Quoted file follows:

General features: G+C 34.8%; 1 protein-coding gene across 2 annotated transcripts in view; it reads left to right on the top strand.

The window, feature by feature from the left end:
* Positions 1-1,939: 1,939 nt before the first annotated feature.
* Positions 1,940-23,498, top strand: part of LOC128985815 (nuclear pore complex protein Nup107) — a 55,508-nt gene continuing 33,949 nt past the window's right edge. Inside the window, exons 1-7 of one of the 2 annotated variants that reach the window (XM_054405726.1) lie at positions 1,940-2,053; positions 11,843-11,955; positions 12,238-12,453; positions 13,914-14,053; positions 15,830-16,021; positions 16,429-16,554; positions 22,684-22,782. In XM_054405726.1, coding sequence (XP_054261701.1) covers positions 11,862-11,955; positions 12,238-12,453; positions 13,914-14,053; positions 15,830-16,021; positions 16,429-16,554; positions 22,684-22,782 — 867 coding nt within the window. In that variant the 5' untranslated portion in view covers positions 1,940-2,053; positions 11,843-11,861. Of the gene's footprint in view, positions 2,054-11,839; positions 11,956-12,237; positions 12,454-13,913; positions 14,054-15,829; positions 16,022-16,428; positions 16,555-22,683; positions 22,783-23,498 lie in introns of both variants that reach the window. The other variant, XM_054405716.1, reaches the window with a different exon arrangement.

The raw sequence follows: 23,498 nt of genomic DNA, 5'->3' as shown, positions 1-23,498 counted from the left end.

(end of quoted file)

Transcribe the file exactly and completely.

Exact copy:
General features: G+C 34.8%; 1 protein-coding gene across 2 annotated transcripts in view; it reads left to right on the top strand.

The window, feature by feature from the left end:
* Positions 1-1,939: 1,939 nt before the first annotated feature.
* Positions 1,940-23,498, top strand: part of LOC128985815 (nuclear pore complex protein Nup107) — a 55,508-nt gene continuing 33,949 nt past the window's right edge. Inside the window, exons 1-7 of one of the 2 annotated variants that reach the window (XM_054405726.1) lie at positions 1,940-2,053; positions 11,843-11,955; positions 12,238-12,453; positions 13,914-14,053; positions 15,830-16,021; positions 16,429-16,554; positions 22,684-22,782. In XM_054405726.1, coding sequence (XP_054261701.1) covers positions 11,862-11,955; positions 12,238-12,453; positions 13,914-14,053; positions 15,830-16,021; positions 16,429-16,554; positions 22,684-22,782 — 867 coding nt within the window. In that variant the 5' untranslated portion in view covers positions 1,940-2,053; positions 11,843-11,861. Of the gene's footprint in view, positions 2,054-11,839; positions 11,956-12,237; positions 12,454-13,913; positions 14,054-15,829; positions 16,022-16,428; positions 16,555-22,683; positions 22,783-23,498 lie in introns of both variants that reach the window. The other variant, XM_054405716.1, reaches the window with a different exon arrangement.

The raw sequence follows: 23,498 nt of genomic DNA, 5'->3' as shown, positions 1-23,498 counted from the left end.